Blaze keeping Breck on edge
Residents will not be able to return home until at least Friday, despite progress
SUMMIT COUNTY» Those evacuated from about 450 houses in the Breckenridge area because of the Peak 2 fire won’t be able to return home until at least Friday, authorities said. Despite making progress battling the burn, serious concerns remain about the potential for it to grow.
The U.S. Forest Service says the wildfire is 7 percent contained thanks to cloud cover Thursday, which gave crews the advantage they needed to begin getting a handle on the blaze.
But, according to Summit County Undersheriff Joel Cochran, flames are just over a mile from residences. With unfavorable weather possible in the comA ing days, it’s too risky to end the evacuation orders, he said. The fire is burning in extreme terrain in dense forest.
“We don’t want people to be out of their homes any longer than they need to be,” he said. “... We don’t know (how long the evacuations will last). We don’t know what the fire will do (Friday).”
The Peak 7 neighborhood remains under a mandatory evacuation order, and the Gold Hill and Farmers Korner areas, along with the town of Breckenridge, are still on a pre-evacuation notice.
The fire — burning about 2 miles north of Breckenridge Ski Resort — is estimated at about 85 acres. More than 100 firefighters and several helicopters were battling the burn Thursday under broken clouds, steady winds and the occasional drizzle. More resources, including a type one incident management team, are geared up to tackle the blaze in the coming days.
“The cloud cover helped a lot this morning,” said Kate Jerman, a spokeswoman for the Peak 2 fire command. “The cloud cover affected the relative humidity, which kept the fire behavior minimal.”
Jerman said it’s “unclear at this point” if the fire will spread more, and officials are being careful not to send firefighters into areas where there is high danger. That includes pockets where there are beetle-kill trees, which can be silent killers when they or their limbs fall unexpectedly.
As a precaution, crews were working Thursday to reduce potential fire danger to homes in the areas surrounding the fire in case it spreads. That includes private companies working for insurance agencies as smoke wafted into the air from the burn.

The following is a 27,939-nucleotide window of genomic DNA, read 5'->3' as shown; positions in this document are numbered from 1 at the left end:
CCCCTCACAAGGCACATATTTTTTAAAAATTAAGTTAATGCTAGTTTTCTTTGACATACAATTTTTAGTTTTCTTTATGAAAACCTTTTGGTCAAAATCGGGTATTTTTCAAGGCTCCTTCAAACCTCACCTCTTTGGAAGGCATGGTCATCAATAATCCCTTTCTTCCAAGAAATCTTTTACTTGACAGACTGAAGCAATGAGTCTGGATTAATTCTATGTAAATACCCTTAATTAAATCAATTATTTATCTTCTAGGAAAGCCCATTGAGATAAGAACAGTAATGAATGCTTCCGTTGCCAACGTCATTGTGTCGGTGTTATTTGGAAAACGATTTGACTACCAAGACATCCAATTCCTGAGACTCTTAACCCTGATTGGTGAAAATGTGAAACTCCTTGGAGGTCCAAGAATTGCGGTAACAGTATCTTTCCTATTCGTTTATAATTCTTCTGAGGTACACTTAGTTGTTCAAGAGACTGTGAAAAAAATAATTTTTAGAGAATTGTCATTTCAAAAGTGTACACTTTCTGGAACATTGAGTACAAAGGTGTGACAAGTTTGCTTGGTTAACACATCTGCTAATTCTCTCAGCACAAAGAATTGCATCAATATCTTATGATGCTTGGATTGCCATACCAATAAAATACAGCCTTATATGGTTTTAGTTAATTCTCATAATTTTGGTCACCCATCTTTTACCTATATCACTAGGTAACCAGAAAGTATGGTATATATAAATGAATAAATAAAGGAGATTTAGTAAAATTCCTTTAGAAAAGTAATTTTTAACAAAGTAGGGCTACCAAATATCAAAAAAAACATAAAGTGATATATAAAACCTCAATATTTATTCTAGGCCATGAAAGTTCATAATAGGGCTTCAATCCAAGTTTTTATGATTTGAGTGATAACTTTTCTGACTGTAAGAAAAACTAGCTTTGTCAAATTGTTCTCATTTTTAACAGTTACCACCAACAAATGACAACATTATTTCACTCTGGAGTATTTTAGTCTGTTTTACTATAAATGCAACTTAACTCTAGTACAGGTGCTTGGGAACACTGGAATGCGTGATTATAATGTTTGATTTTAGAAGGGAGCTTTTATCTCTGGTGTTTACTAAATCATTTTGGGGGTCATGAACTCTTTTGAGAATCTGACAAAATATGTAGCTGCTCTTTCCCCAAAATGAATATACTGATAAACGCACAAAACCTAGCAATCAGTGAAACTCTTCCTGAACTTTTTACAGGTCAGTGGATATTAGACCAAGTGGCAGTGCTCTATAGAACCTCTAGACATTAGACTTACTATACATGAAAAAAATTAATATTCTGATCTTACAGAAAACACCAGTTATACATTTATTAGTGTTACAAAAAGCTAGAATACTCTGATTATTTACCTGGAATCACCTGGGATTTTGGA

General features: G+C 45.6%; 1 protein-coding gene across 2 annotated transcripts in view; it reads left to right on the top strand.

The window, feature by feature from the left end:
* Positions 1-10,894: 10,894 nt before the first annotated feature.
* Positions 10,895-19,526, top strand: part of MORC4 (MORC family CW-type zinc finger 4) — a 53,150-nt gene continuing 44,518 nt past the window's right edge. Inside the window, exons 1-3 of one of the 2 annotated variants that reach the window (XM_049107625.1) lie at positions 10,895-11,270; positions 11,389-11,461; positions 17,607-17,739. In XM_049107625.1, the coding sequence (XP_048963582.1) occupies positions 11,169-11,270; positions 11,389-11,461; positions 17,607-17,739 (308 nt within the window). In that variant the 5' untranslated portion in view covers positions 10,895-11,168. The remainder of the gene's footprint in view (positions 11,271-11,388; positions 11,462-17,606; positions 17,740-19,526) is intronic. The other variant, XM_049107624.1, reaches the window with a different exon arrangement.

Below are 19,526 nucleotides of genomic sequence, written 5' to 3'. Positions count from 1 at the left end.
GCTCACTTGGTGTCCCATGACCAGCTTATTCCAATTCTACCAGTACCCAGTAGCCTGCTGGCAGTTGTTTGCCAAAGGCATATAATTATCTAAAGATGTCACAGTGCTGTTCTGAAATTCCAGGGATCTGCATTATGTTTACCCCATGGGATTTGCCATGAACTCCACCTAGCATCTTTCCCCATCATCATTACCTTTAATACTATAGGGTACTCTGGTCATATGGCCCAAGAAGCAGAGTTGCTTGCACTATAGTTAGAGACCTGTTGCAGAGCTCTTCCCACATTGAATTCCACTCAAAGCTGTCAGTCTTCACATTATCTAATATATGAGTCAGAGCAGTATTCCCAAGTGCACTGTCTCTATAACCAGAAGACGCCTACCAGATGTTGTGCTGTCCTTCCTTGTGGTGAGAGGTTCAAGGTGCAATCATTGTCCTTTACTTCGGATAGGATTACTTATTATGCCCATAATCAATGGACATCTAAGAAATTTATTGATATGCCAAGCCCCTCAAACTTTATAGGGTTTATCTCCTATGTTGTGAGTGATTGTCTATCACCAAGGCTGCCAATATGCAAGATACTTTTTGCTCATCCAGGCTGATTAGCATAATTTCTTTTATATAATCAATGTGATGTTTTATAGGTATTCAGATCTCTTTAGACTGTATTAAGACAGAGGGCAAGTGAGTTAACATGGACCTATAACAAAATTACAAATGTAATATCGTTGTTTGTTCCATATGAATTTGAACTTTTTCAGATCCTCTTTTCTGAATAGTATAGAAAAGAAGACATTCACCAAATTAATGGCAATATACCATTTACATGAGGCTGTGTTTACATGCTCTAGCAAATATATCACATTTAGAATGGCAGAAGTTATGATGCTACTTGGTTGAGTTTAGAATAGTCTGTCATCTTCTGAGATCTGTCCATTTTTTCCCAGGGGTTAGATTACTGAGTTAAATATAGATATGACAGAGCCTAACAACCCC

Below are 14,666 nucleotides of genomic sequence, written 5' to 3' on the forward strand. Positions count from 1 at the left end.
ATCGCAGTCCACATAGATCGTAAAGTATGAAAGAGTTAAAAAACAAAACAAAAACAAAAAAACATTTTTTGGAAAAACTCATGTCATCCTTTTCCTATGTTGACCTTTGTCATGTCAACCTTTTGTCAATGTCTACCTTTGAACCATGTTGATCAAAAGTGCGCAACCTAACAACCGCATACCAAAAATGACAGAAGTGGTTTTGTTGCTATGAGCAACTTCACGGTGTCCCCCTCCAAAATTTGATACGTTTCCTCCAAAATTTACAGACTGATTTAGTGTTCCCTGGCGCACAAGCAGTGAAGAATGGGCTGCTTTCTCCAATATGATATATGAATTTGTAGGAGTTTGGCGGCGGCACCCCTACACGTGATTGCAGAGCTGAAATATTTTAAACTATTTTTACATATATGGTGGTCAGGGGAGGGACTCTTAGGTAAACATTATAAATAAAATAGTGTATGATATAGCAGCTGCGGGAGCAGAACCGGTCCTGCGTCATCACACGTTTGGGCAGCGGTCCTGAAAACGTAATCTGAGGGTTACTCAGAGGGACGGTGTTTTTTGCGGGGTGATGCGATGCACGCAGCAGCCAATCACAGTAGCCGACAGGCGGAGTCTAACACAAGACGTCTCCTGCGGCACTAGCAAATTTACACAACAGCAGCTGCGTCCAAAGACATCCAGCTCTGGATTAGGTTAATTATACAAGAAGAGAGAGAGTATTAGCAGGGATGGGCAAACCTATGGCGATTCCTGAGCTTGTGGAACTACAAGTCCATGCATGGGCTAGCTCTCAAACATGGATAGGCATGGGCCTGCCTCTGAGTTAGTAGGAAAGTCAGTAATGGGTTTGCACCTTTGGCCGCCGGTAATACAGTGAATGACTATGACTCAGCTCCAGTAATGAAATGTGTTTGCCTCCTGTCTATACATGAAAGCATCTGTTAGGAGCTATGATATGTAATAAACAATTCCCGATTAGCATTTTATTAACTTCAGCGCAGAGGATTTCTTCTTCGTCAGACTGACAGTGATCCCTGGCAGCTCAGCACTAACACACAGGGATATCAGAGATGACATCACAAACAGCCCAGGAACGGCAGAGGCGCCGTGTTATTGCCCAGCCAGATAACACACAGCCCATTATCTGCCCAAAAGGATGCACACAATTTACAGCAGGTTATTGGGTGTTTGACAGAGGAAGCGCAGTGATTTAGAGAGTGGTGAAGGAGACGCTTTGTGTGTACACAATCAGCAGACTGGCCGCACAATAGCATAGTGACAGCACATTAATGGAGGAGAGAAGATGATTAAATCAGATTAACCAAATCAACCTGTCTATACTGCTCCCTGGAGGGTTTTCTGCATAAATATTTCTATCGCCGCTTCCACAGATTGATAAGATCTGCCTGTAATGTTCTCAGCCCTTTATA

“I think we pulled the trigger just because of the potential,” said John Rheinbolt, a supervisor for one of those businesses, Wildfire Defense Systems, as he stood at a Summit County Sheriff’s Office checkpoint at an entrance to the Peak 7 neighborhood.
Deputies were allowing residents to return to their houses briefly to pick up items they left behind. A steady stream of vehicles headed in and out of the sub-
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Laurie Mason was keeping tabs on her house Thursday afternoon in the neighborhood after an ember from the wildfire blew miles to her property on Wednesday and burned a hole in her shirt. “Little pieces of burned pine trees and embers from the fire were floating in the air,” she said, standing outside of her mountain home in a light rain.
The Peak 2 fire was first spotted just before noon Wednesday by a mountain biker roughly 4 miles north of Breckenridge. The blaze was only about 50 feet by 50 feet. But by the time firefighters reached the heavily wooded area an hour lat- er, flames had spread to the tops of trees and were sending massive plumes of smoke into the air.
About 5 p.m., however, the winds changed direction and the fire pushed back into where it already had burned, effectively snuffing out the burn’s run toward Peak 7 and Breckenridge.
Officials say they don’t know how the fire began but that it ignited about 500 feet from a nearby trail. There hadn’t been lightning — how wildfires begin naturally — for a few days before the fire started. The Summit County Sheriff’s Office and Forest Service plan to investigate the blaze’s cause.
No injuries have been reported, and no structures have been damaged.
Dozens of residents, anxious to keep tabs on the situation, showed up Thursday night at a community meeting. The fire is the first real fire scare for many in the Breckenridge area, and Summit County has not had the destructive blazes experienced elsewhere in the state in the past two decades.
Officials say the fire is likely to burn for months — possibly until it snows — even after it is fully contained.
“If this is going to continue all summer, we might want to move somewhere else for a while,” said Richard Shaffer, who lives south of the mandatory evacuation zone, as he waited for the community meeting to begin.
“We’ve got the RV packed and ready,” said his wife, Pat. “It seems to be getting a lot better, but we just wanted to confirm that.”
Summit County sheriff ’s Deputy SJ Hamit talks to residents about access to the Peak 7 neighborhood Thursday in Breckenridge. Fire officials are still concerned with the possibility of flare-ups.